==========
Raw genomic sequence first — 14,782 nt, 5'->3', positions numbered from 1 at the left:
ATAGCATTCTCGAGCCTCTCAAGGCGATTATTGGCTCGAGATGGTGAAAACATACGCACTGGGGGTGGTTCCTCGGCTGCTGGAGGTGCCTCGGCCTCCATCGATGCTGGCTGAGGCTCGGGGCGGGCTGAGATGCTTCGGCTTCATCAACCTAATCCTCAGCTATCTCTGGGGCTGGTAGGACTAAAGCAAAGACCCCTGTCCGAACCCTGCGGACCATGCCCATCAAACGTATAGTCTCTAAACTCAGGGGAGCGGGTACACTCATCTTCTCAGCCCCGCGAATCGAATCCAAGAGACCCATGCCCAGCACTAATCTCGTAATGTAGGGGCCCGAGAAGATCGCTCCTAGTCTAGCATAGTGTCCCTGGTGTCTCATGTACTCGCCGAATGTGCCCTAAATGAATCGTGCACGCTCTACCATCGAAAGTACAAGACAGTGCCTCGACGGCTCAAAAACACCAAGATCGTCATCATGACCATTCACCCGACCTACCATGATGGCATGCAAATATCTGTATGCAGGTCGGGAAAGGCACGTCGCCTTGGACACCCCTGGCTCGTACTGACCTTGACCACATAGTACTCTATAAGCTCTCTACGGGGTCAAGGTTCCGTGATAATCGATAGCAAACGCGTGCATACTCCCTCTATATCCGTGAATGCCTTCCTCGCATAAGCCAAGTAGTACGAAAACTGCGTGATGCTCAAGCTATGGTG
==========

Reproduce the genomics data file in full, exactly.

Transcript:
Raw genomic sequence first — 14,782 nt, 5'->3', positions numbered from 1 at the left:
ATAGCATTCTCGAGCCTCTCAAGGCGATTATTGGCTCGAGATGGTGAAAACATACGCACTGGGGGTGGTTCCTCGGCTGCTGGAGGTGCCTCGGCCTCCATCGATGCTGGCTGAGGCTCGGGGCGGGCTGAGATGCTTCGGCTTCATCAACCTAATCCTCAGCTATCTCTGGGGCTGGTAGGACTAAAGCAAAGACCCCTGTCCGAACCCTGCGGACCATGCCCATCAAACGTATAGTCTCTAAACTCAGGGGAGCGGGTACACTCATCTTCTCAGCCCCGCGAATCGAATCCAAGAGACCCATGCCCAGCACTAATCTCGTAATGTAGGGGCCCGAGAAGATCGCTCCTAGTCTAGCATAGTGTCCCTGGTGTCTCATGTACTCGCCGAATGTGCCCTAAATGAATCGTGCACGCTCTACCATCGAAAGTACAAGACAGTGCCTCGACGGCTCAAAAACACCAAGATCGTCATCATGACCATTCACCCGACCTACCATGATGGCATGCAAATATCTGTATGCAGGTCGGGAAAGGCACGTCGCCTTGGACACCCCTGGCTCGTACTGACCTTGACCACATAGTACTCTATAAGCTCTCTACGGGGTCAAGGTTCCGTGATAATCGATAGCAAACGCGTGCATACTCCCTCTATATCCGTGAATGCCTTCCTCGCATAAGCCAAGTAGTACGAAAACTGCGTGATGCTCAAGCTATGGTG